Reducing light pollution has numerous benefits for the environment

Typically, when people think about pollution, it’s a question of air quality. But there’s another kind that poses a threat to humans and animals: light pollution.

Multiple studies have shown that the abundant nighttime light found on streets and in buildings can adversely affect animals — altering migration patterns — as well as insects. There’s also been increasing evidence that it can disrupt the circadian rhythm of humans, an important biological process that regulates our sleep cycle.

For these reasons, many people have advocated finding ways to reduce light pollution. But it’s not always clear which sources are creating the most light. 

A recent study published in the journal Lighting Research & Technology examined streetlights in Tucson, Ariz., over a period of 10 days. The city dimmed the lights at 1:30 a.m. every day during that period. Using satellites to monitor the light that seeped upward into space, the study found that light pollution dropped by just 13 per cent, suggesting that there are other sources of light that are causing pollution. (They suspect it could be things like billboards, car dealerships and parking lots.)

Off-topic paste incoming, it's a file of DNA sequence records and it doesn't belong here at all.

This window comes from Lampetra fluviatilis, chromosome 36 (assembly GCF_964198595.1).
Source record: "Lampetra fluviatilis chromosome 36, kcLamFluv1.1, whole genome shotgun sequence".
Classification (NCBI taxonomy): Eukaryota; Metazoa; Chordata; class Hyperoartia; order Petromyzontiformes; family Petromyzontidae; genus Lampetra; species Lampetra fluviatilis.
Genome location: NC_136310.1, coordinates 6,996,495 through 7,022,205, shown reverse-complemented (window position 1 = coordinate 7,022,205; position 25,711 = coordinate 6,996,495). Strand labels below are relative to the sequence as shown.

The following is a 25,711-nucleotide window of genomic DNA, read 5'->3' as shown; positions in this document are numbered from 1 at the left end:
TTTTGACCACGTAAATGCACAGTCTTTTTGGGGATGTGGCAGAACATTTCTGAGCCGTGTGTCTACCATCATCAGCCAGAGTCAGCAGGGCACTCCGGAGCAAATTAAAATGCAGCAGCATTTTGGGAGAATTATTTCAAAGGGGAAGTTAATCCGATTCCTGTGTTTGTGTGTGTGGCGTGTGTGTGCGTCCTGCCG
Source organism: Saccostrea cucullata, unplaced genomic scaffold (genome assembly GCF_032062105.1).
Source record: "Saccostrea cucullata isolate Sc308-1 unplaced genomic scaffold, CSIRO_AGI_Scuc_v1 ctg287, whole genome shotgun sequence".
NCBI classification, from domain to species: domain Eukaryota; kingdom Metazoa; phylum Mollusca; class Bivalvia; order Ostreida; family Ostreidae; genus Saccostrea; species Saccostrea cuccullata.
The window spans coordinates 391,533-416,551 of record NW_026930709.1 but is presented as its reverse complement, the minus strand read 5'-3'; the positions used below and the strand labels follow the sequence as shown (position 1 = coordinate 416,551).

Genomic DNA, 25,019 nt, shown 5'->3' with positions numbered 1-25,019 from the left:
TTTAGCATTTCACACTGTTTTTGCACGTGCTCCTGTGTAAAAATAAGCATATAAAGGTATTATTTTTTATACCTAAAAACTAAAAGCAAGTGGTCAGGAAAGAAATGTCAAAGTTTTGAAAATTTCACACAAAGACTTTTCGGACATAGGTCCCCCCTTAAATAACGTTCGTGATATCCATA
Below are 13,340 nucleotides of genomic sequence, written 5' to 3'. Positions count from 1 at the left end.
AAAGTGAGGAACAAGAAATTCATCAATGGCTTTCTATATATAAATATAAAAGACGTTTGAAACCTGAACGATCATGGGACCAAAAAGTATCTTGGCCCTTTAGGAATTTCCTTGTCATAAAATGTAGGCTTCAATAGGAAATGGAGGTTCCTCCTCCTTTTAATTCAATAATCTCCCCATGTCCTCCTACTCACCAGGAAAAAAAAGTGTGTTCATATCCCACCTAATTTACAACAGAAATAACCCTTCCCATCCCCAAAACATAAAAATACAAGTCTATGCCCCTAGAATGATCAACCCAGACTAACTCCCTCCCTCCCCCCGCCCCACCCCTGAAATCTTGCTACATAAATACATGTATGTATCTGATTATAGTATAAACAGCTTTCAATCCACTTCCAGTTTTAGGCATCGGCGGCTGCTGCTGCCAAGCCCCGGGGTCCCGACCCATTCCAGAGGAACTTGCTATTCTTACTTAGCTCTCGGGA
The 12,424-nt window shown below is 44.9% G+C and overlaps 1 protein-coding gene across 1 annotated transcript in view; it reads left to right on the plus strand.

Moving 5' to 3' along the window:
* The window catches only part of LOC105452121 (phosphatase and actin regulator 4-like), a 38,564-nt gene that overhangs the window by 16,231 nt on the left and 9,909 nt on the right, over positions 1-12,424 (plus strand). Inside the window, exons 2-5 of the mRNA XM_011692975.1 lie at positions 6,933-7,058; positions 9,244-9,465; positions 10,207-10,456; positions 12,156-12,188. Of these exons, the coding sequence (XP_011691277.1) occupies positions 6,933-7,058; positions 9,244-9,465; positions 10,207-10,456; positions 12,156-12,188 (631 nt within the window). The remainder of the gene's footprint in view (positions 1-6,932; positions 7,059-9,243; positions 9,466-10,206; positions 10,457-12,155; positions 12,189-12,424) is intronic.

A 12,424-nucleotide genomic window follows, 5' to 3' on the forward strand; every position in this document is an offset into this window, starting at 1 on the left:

The importance of the study is to illustrate that cities can conduct similar research to determine ways to reduce light pollution from sources other than streetlights, said Christopher Kyba, a scientist with the GFZ German Research Center for Geosciences in Potsdam, Germany, and lead author of the paper. Kyba acknowledges more research is needed to determine exactly where that excess light pollution comes from, something that he hopes to examine in another study.

Finding out more about this could help cities design strategies to address the issue. But there’s another benefit to reducing light pollution: less light means less energy production.

“All the light that we have is paid for by someone, and basically at the end of the day, it’s us,” said Kyba.

“We need the energy to produce all that light,” he said, which could mean building environmentally unfriendly structures like a nuclear power plant or a hydro dam. “Or you have to burn coal or something and we all know that’s bad for all kinds of reasons.”

Kyba said, “anything we can do to reduce energy consumption is basically alleviating this other problem associated with energy production.”

Robert Dick, former chair of the light pollution abatement committee at the Royal Astronomical Society of Canada, said light pollution should concern everyone.

“[People] should care about light pollution the same way they should care about reducing environmental pollution and designing cities to be sustainable,” he said. 

“Light pollution is one of those extra stressors you put on the environment.” 

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